Compound interest is a thing in the world people might not know about despite knowing arithmetic. It’s also underspecified (presumably compounds annually?) and it’s not clear how close your estimate has to be to “pass”.

Just in general, while actual pass/fail tests like that may be indicative, I find them too easily confounded by other factors to be strong solo evidence of whether somebody has a given piece of knowledge or ability. “Can write code in a mainstream language” is obviously a lot fuzzier, but for examples like this post I think that’s a pro, not a con.

The levels are about potential, not ability. The tests are not pass/fail (except for #8). They are pass/null tests. Ability implies potential. Lack of ability does not imply lack of potential. (Except nominally in the Bayesian sense.)

This is interesting.  I'm curious how it relates to "time taken to master each understanding."  For instance, how do you rate someone who has taken a year to understand recursion, vs. someone who bounced off after failing a single CS class.  

I have never met someone who took a year to understand recursion. If it is not grasped quickly then the student never reaches mastery at all. Many programmers read this website and so far not a single one has contested this claim.

Incidentally, I bounced off of CS for a couple years after getting a bad grade in my first CS class. But I bounced off because the class was too easy and therefore not worth time. Not because it was too hard.

I have never met someone who took a year to understand recursion.

I probably took much more, but that's because I first heard about the concept (in Karel) when I was 10 years old. I kinda-understood the most simple implementation, but anything beyond that was too abstract for me. Then I didn't need the concept for a few years. And then, maybe five years later, I finally understood it, but it still felt uncomfortable.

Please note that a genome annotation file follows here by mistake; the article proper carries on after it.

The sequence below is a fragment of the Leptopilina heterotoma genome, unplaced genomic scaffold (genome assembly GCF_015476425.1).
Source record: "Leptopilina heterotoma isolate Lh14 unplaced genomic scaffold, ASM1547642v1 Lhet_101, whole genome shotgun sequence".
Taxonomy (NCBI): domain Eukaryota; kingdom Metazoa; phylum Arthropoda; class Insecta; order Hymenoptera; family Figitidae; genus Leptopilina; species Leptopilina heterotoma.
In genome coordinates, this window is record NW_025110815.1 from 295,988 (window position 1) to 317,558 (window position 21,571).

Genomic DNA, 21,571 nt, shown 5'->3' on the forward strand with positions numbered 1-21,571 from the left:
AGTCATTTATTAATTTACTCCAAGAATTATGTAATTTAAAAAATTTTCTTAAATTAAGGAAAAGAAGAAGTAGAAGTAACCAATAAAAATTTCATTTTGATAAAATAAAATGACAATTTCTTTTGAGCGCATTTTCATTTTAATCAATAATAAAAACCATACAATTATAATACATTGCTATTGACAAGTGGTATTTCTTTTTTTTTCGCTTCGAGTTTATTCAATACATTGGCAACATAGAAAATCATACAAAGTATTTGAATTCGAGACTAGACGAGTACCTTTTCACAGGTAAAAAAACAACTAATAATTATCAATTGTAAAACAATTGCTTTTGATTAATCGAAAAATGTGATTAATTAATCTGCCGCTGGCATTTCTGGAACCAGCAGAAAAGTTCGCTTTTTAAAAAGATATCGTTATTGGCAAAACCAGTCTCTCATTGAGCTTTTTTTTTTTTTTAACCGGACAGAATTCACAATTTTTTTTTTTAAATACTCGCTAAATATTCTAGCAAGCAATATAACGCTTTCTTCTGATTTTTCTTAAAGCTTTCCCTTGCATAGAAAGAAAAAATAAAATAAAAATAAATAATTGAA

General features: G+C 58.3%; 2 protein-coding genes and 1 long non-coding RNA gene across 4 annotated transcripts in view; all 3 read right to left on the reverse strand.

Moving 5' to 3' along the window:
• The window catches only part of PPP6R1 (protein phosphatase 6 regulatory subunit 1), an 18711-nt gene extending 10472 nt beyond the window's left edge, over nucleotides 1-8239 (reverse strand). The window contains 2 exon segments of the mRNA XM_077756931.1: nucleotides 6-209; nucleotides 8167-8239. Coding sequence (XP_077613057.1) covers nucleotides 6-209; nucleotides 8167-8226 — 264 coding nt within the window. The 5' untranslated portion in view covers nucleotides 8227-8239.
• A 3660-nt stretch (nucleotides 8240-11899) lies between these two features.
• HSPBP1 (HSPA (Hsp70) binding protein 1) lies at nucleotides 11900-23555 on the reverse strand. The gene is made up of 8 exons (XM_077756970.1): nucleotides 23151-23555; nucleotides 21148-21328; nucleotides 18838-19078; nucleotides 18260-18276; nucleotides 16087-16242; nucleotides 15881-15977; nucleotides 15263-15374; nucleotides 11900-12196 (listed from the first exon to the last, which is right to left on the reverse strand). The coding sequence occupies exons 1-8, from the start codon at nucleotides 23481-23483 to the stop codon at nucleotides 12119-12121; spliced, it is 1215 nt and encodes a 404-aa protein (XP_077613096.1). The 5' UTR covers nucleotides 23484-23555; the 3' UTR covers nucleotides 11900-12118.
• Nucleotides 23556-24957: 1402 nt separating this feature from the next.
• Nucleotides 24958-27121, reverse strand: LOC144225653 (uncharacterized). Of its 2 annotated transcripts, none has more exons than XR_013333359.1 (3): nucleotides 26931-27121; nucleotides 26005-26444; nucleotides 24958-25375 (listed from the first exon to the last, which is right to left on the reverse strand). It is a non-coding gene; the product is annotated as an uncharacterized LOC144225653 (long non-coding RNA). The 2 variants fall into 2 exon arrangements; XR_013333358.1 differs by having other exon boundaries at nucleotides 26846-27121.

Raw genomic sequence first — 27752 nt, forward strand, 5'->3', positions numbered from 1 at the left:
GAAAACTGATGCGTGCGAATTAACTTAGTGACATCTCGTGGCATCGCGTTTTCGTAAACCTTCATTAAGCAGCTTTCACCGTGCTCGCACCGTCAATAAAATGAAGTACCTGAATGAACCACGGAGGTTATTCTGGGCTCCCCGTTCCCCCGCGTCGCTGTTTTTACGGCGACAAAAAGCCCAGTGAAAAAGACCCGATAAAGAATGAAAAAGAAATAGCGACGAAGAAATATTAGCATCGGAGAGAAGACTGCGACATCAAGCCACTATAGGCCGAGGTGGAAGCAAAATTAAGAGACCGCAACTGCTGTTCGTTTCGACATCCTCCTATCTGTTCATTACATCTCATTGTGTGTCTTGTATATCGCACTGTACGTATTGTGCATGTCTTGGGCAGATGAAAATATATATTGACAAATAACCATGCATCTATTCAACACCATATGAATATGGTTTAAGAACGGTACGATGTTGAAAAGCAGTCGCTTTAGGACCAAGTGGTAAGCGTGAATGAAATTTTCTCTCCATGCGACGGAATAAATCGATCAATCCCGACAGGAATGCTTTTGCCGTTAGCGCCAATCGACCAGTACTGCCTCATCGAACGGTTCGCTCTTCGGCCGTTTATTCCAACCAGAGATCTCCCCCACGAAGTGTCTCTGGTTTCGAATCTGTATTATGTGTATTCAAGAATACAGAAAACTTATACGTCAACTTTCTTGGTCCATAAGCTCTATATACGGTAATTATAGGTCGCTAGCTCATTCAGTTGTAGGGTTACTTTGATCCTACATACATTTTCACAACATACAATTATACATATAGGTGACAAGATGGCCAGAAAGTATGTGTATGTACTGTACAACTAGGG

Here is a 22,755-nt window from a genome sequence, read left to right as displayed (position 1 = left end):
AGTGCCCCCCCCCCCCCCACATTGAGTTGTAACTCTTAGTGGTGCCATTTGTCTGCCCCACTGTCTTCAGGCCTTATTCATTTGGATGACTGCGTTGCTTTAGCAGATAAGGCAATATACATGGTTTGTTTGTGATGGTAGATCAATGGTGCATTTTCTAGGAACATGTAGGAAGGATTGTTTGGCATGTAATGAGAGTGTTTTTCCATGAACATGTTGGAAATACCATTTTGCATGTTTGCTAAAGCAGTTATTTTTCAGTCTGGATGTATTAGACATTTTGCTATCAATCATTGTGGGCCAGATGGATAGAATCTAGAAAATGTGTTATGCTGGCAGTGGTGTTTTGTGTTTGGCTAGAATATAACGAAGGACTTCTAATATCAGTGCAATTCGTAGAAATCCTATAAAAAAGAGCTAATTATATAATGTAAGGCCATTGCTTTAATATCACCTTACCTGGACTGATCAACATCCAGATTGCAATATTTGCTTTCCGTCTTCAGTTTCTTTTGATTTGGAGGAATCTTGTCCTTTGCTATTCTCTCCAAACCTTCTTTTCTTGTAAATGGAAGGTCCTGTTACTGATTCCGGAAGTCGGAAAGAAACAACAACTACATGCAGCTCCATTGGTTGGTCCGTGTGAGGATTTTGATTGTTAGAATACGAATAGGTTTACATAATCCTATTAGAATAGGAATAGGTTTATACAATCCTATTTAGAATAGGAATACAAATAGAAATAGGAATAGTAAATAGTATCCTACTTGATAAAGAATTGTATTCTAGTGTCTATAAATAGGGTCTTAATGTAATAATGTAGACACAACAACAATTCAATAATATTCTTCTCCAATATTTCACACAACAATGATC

These days it feels obvious, and I guess the trick is that before I start writing the code, I write down an exact specification of what the function does -- and that makes it easy to decide when calling the function with a smaller parameter is the right thing to do, and when something extra needs to be done. (Plus now I also think about tail recursion, which is usually the right thing to do.)

General intelligence is still increasing at 10 years old. Simply getting older is sufficient to explain your experience.

I feel like I have personally experienced of banging against a math concept for months before it clicks (that is, I'm not just guessing based on vague teacher's passwords) but I can't remember a specific example so perhaps you're right.

I was 12 or so when I first studied pointers. I did not get them at all back then.